ACCESS is a national health surveillance network of blood borne viruses and sexually transmitted
infections. Since its inception in 2008, ACCESS has used routinely collected and de-identified data from
health services and pathology laboratories to monitor the spread of infections, evaluate policy and
practice, and improve service delivery. Click below for a detailed scientific overview of our projects.LEARN MORE
A clinical or laboratory site joins ACCESS to provide data to the national shared aims of surveillance, research and management of blood-borne viruses and sexually transmitted infections.
Irreversibly de-identified and encrypted health record data (e.g., demographics, tests requested, test results and prescriptions) are extracted from the site and securely transmitted to a central database.
Data are collated, formatted and checked for error before they are massaged into datasets ready for analysis. The data are handled by a small group of nominated researchers who are expert in handling health information.
Reports are generated for key stakeholders including federal and state governments, as well as the sites themselves. All reporting is done in an aggregated format to further protect the confidentiality of patients and participating sites.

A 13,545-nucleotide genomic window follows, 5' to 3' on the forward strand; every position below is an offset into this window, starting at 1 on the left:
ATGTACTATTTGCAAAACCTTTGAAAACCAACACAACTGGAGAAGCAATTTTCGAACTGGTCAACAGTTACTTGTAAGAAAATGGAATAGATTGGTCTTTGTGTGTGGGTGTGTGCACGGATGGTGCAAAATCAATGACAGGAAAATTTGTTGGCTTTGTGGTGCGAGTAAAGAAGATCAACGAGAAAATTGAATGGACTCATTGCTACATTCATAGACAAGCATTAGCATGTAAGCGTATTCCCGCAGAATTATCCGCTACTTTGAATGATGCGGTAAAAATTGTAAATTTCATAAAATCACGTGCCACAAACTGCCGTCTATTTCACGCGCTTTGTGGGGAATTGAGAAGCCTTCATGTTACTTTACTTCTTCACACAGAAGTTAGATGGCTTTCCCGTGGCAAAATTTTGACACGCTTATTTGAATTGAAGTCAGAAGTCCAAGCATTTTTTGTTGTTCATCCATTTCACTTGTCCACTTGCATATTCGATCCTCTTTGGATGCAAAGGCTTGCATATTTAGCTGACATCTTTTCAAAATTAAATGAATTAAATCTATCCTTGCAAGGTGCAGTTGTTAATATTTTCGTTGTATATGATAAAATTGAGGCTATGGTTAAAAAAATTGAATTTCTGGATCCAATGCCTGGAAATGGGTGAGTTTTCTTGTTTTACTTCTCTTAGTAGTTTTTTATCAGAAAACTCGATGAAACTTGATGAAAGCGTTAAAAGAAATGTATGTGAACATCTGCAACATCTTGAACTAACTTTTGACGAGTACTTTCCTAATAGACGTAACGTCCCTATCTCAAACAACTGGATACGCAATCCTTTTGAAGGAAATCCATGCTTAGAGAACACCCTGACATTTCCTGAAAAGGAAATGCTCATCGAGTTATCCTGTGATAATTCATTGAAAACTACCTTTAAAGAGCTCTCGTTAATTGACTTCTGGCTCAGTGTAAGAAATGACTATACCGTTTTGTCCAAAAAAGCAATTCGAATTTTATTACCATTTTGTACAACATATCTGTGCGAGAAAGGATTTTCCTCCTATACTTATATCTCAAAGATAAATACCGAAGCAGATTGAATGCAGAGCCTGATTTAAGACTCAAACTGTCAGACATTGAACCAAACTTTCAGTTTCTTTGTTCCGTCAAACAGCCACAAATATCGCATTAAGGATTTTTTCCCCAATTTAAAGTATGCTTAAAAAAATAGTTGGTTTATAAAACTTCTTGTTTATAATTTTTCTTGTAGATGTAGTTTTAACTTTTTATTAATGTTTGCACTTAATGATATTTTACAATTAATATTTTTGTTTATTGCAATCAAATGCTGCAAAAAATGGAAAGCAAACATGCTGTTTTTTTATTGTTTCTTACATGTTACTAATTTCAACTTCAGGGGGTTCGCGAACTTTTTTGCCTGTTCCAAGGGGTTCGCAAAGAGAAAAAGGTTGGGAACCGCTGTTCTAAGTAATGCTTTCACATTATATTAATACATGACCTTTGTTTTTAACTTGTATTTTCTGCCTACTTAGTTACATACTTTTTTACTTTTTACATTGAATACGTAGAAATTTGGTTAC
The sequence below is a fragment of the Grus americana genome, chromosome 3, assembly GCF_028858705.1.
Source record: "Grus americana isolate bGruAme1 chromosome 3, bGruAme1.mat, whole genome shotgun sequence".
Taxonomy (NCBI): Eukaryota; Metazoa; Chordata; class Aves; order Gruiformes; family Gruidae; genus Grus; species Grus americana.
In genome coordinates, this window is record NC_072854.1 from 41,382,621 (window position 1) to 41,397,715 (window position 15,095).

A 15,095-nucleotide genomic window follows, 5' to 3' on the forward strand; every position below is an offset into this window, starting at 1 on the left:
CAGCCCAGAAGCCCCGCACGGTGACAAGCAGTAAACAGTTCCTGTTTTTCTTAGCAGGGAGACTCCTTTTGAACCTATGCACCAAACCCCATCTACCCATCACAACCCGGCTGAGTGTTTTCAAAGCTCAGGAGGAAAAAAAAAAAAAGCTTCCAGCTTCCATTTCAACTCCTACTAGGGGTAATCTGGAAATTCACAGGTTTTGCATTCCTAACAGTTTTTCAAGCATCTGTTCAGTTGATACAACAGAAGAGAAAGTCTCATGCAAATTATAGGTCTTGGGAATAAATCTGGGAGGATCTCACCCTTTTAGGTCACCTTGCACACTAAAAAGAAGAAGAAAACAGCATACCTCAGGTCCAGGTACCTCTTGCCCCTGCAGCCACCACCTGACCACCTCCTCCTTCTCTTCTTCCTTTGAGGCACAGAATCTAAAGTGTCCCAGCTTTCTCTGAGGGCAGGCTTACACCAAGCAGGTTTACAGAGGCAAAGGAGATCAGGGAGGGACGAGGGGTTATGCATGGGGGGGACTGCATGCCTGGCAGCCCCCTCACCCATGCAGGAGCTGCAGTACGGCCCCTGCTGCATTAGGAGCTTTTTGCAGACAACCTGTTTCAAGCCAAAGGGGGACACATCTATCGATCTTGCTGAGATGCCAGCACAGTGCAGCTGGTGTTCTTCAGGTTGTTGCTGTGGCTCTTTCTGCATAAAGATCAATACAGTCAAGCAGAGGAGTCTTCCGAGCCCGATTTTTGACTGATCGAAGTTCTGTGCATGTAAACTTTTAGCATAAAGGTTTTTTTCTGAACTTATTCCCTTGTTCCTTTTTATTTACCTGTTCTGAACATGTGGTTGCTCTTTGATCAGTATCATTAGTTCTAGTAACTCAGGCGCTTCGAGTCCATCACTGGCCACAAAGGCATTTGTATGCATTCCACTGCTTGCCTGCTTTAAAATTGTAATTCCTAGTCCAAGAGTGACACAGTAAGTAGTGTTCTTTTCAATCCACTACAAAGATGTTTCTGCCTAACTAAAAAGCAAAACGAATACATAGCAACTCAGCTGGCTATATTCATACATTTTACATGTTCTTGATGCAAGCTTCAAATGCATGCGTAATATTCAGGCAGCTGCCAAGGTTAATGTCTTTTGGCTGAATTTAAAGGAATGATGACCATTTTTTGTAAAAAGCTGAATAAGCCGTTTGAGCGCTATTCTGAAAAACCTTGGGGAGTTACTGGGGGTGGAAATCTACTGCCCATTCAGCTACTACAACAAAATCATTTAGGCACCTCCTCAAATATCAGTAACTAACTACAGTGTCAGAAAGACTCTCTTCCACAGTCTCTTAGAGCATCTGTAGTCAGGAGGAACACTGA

Wherever possible, representatives from community organisations and priority populations are consulted with on the design, analysis and authorship of research. ACCESS welcomes collaboration on research projects.
ACCESS is led by sexual health clinicians and researchers at the Burnet Institute, the Kirby Institute, and the National Reference Laboratory, with support from more than 120 participating sites across the country and the GRHANITE team at the University of Melbourne's Health and Biomedical Informatics Centre.
ACCESS receives core funding from the Australian Department of Health with the aim to monitor Australia’s progress in the control of blood borne viruses and sexually transmitted infections. In addition, the governments of New South Wales, Victoria, Northern Territory, Western Australia and the Australian Capital Territory provide funding for state level outcomes. Funding for particular outcomes is also provided by the Blood Borne Virus & STI Research, Intervention and Strategic Evaluation Program (BRISE), an NHMRC Project Grant (APP1082336), a NHMRC Partnership Grant (GNT1092852), and the Prevention Research Support Program, funded by the New South Wales Ministry of Health.